A meteor exploded over the Russian city of Chelyabinsk around 9:20AM local time Friday. First there was a fireball brighter than the sun, followed by a blast wave that blew down doors and smashed windows. More than 1,000 people were injured, mostly from flying glass.
Chelyabinsk is a tough town; it makes Chicago look like Fire Island. In Russia they make Chuck Norris-style jokes about its inhabitants.
The city grew when Uncle Joe relocated heavy industries there back in the Great Patriotic War—people used to call it Tankograd. Later it became a center for nuclear weapons development. In 1957, a chemical explosion in a plutonium plant in nearby Kyshtym released vast amounts of radioactivity that just missed Chelyabinsk. For years there were minimum speed limits on the highways going through the contaminated zone. You had to go faster than that minimum—because the area was so radioactive, you see. I doubt a mere meteorite will leave much of an impression on Chelyabinsk.
Friday’s explosion was powerful—perhaps 25 times stronger than the Hiroshima bomb, judging from sonic data. Damage was limited because it occurred at a very high altitude. It appears to be the largest since the Tunguska impact, which exploded over a remote region of Siberia in 1908. That earlier explosion was even more powerful, a thousand times greater than Hiroshima. It leveled about a thousand square miles of forest, but there seem to have been no casualties since the region was uninhabited.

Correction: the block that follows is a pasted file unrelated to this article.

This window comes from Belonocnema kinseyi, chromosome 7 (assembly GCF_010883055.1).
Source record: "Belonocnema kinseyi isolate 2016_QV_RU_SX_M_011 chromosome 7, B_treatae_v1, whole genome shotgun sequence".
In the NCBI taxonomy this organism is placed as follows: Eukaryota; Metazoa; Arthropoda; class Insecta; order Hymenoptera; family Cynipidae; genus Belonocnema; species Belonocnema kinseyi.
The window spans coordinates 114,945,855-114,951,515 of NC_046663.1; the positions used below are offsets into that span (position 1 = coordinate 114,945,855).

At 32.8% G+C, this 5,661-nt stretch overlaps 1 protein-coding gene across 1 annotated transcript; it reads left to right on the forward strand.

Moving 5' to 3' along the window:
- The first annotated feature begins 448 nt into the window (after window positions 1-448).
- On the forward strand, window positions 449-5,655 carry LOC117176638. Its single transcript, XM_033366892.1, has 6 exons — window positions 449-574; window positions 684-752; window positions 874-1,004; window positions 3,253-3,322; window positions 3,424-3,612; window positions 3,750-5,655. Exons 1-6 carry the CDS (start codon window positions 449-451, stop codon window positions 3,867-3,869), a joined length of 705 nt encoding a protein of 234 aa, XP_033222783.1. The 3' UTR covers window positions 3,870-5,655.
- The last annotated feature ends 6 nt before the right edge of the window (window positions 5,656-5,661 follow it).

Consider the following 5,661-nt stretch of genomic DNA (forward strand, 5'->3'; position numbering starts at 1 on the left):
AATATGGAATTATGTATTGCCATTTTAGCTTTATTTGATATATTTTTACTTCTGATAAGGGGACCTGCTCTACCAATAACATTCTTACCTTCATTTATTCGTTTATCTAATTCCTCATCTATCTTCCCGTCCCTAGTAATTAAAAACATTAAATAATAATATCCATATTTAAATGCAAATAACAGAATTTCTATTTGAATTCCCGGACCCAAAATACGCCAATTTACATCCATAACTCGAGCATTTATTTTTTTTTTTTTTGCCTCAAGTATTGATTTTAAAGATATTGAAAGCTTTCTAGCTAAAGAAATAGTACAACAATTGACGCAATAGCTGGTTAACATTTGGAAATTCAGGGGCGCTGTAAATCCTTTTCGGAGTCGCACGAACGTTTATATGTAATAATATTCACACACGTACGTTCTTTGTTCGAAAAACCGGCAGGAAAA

Injuries from such cosmic collisions are extremely rare. A meteorite crashed through the roof of a house in Sylacauga in 1954, bruising Mrs. Elizabeth Hodges. Evidently stars do fall on Alabama. In 1911, one hit and killed an Egyptian farmer’s dog. Worse yet, a meteorite totaled a red Chevy Malibu in Peekskill, NY in 1992. Chelyabinsk’s casualties are unprecedented.
Powerful meteor explosions like the one over Chelyabinsk are not so rare. In recent decades, military satellites have detected many such events. Generally they strike oceans or other uninhabited regions, since cities cover only a tiny fraction of the Earth’s surface.
Should we worry? Yep. If this meteor had exploded at a lower altitude, it would have smashed that city flat and killed hundreds of thousands of people. How likely that was depends on the details—most meteors are not strong enough to hold together during that kind of re-entry, although some nickel-iron meteors may be. The Tunguska explosion would have utterly destroyed any city it hit.
It’s not quite as bad as a nuclear weapon: It would only kill you with fire and blast, rather than fire, blast, and radiation. You’d only die twice—Sean Connery might survive.
However, someone might mistake such a natural explosion for a nuclear strike, and that would be bad. I know that we spend most of our time worrying about terrorists from Trashcanistan wielding box cutters, but the nukes are still around, and they still matter.
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